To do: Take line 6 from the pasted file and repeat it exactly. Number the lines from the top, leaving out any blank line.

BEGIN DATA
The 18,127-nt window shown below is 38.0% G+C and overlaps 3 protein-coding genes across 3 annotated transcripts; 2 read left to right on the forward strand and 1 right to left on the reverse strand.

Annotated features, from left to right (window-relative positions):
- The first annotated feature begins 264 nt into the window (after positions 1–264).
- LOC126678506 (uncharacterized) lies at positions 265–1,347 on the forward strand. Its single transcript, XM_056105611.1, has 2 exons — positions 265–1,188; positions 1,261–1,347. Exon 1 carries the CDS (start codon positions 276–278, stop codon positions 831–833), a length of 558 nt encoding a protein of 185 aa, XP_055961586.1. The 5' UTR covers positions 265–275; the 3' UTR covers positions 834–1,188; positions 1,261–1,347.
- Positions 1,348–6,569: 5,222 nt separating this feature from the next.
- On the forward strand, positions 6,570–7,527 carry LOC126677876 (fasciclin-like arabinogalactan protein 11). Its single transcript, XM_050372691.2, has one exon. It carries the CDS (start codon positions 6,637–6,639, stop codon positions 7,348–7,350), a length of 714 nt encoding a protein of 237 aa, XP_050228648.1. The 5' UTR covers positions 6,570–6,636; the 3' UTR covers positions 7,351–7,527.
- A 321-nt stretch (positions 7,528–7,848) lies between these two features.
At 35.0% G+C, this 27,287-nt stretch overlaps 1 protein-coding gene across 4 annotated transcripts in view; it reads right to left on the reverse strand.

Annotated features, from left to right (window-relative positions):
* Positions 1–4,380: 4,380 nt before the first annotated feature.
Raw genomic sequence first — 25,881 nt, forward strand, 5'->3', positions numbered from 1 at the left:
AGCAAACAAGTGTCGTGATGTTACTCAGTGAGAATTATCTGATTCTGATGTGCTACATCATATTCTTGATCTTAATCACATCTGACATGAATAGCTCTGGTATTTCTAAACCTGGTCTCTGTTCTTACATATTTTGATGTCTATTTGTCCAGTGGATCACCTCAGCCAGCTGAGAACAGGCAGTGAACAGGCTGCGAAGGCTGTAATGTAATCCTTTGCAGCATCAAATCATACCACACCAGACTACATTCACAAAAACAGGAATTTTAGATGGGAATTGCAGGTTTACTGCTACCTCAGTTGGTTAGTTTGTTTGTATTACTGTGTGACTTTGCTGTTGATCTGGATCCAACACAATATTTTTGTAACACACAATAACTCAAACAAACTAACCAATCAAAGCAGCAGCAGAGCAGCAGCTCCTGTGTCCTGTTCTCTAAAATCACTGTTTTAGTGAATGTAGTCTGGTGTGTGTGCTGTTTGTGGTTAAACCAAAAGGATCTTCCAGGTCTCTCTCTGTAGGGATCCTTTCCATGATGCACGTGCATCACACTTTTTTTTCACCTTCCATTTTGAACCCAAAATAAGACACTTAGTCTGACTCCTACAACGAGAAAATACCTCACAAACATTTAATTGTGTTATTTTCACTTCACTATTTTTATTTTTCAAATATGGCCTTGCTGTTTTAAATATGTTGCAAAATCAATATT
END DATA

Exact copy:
- On the forward strand, positions 6,570–7,527 carry LOC126677876 (fasciclin-like arabinogalactan protein 11). Its single transcript, XM_050372691.2, has one exon. It carries the CDS (start codon positions 6,637–6,639, stop codon positions 7,348–7,350), a length of 714 nt encoding a protein of 237 aa, XP_050228648.1. The 5' UTR covers positions 6,570–6,636; the 3' UTR covers positions 7,351–7,527.